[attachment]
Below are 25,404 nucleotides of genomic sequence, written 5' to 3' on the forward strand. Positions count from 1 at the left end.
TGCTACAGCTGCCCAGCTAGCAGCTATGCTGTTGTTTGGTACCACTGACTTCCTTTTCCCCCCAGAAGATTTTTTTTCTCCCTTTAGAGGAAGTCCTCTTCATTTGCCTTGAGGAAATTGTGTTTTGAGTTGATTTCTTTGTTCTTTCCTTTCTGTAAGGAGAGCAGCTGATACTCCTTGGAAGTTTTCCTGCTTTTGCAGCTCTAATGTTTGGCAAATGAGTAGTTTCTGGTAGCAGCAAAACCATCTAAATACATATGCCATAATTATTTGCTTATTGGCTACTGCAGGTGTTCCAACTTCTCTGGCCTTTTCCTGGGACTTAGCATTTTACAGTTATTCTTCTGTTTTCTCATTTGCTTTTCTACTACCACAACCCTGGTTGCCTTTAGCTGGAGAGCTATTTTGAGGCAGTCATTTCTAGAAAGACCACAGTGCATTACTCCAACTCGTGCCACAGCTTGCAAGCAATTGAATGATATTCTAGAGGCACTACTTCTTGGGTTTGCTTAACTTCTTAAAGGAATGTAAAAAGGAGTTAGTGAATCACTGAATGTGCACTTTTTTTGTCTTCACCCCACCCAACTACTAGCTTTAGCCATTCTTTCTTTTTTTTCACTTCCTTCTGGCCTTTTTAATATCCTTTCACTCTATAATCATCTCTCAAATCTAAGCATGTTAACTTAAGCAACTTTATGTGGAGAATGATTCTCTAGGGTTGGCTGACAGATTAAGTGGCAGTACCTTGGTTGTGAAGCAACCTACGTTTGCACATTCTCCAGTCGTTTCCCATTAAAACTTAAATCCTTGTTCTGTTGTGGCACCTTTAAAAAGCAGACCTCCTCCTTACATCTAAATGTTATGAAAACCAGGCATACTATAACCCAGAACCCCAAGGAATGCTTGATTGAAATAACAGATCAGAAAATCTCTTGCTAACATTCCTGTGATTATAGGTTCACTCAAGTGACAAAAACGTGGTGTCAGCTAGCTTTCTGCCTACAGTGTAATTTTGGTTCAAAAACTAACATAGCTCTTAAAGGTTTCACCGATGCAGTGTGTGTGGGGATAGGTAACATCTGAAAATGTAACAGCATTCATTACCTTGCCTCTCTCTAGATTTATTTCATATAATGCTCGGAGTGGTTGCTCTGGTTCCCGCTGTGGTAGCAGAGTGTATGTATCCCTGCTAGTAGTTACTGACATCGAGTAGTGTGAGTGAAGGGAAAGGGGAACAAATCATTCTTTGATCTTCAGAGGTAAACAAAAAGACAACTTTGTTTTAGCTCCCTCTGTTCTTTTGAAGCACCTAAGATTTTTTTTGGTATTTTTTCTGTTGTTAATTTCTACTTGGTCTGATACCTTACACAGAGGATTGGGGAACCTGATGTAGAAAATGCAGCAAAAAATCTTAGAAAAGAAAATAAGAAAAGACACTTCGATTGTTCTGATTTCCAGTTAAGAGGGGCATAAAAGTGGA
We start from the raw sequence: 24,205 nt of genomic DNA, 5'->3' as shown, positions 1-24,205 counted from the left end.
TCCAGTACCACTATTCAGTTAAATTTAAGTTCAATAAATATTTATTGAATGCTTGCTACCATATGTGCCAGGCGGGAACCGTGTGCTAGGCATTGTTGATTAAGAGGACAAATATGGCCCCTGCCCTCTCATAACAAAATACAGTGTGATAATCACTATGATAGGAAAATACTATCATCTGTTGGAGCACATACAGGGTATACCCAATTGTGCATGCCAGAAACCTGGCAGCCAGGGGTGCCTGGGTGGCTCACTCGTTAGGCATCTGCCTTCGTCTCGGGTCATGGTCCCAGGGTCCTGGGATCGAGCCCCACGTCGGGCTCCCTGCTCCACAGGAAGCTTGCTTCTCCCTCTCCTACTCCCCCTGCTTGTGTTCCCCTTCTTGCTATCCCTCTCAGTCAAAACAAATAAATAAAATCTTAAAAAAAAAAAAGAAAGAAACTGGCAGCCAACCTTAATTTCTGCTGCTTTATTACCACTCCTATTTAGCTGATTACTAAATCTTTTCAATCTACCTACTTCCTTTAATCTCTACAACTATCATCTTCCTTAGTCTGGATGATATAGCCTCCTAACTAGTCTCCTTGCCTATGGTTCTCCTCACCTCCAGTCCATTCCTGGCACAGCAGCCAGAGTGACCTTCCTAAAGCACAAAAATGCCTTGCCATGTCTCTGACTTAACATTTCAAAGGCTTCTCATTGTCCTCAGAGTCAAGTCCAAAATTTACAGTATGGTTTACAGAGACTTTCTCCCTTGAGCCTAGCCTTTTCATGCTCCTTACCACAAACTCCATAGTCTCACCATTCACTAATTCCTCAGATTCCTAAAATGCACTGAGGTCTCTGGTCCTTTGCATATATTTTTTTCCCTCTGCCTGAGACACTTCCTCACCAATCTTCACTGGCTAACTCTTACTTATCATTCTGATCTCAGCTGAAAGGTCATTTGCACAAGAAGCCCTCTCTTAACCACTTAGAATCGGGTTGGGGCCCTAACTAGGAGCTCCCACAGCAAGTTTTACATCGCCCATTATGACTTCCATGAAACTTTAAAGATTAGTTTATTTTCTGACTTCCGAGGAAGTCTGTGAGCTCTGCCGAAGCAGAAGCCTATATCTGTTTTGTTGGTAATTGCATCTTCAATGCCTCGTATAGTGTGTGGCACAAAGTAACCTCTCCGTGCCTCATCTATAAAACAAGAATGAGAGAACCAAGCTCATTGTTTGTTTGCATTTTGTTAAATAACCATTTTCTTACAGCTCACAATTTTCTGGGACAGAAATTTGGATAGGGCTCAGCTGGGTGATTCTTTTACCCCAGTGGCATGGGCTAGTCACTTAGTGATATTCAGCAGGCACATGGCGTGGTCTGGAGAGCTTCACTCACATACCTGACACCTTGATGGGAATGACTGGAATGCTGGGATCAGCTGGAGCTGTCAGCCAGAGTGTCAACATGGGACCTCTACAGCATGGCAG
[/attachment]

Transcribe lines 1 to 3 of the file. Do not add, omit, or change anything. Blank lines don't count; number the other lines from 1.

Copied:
Below are 25,404 nucleotides of genomic sequence, written 5' to 3' on the forward strand. Positions count from 1 at the left end.
TGCTACAGCTGCCCAGCTAGCAGCTATGCTGTTGTTTGGTACCACTGACTTCCTTTTCCCCCCAGAAGATTTTTTTTCTCCCTTTAGAGGAAGTCCTCTTCATTTGCCTTGAGGAAATTGTGTTTTGAGTTGATTTCTTTGTTCTTTCCTTTCTGTAAGGAGAGCAGCTGATACTCCTTGGAAGTTTTCCTGCTTTTGCAGCTCTAATGTTTGGCAAATGAGTAGTTTCTGGTAGCAGCAAAACCATCTAAATACATATGCCATAATTATTTGCTTATTGGCTACTGCAGGTGTTCCAACTTCTCTGGCCTTTTCCTGGGACTTAGCATTTTACAGTTATTCTTCTGTTTTCTCATTTGCTTTTCTACTACCACAACCCTGGTTGCCTTTAGCTGGAGAGCTATTTTGAGGCAGTCATTTCTAGAAAGACCACAGTGCATTACTCCAACTCGTGCCACAGCTTGCAAGCAATTGAATGATATTCTAGAGGCACTACTTCTTGGGTTTGCTTAACTTCTTAAAGGAATGTAAAAAGGAGTTAGTGAATCACTGAATGTGCACTTTTTTTGTCTTCACCCCACCCAACTACTAGCTTTAGCCATTCTTTCTTTTTTTTCACTTCCTTCTGGCCTTTTTAATATCCTTTCACTCTATAATCATCTCTCAAATCTAAGCATGTTAACTTAAGCAACTTTATGTGGAGAATGATTCTCTAGGGTTGGCTGACAGATTAAGTGGCAGTACCTTGGTTGTGAAGCAACCTACGTTTGCACATTCTCCAGTCGTTTCCCATTAAAACTTAAATCCTTGTTCTGTTGTGGCACCTTTAAAAAGCAGACCTCCTCCTTACATCTAAATGTTATGAAAACCAGGCATACTATAACCCAGAACCCCAAGGAATGCTTGATTGAAATAACAGATCAGAAAATCTCTTGCTAACATTCCTGTGATTATAGGTTCACTCAAGTGACAAAAACGTGGTGTCAGCTAGCTTTCTGCCTACAGTGTAATTTTGGTTCAAAAACTAACATAGCTCTTAAAGGTTTCACCGATGCAGTGTGTGTGGGGATAGGTAACATCTGAAAATGTAACAGCATTCATTACCTTGCCTCTCTCTAGATTTATTTCATATAATGCTCGGAGTGGTTGCTCTGGTTCCCGCTGTGGTAGCAGAGTGTATGTATCCCTGCTAGTAGTTACTGACATCGAGTAGTGTGAGTGAAGGGAAAGGGGAACAAATCATTCTTTGATCTTCAGAGGTAAACAAAAAGACAACTTTGTTTTAGCTCCCTCTGTTCTTTTGAAGCACCTAAGATTTTTTTTGGTATTTTTTCTGTTGTTAATTTCTACTTGGTCTGATACCTTACACAGAGGATTGGGGAACCTGATGTAGAAAATGCAGCAAAAAATCTTAGAAAAGAAAATAAGAAAAGACACTTCGATTGTTCTGATTTCCAGTTAAGAGGGGCATAAAAGTGGA
We start from the raw sequence: 24,205 nt of genomic DNA, 5'->3' as shown, positions 1-24,205 counted from the left end.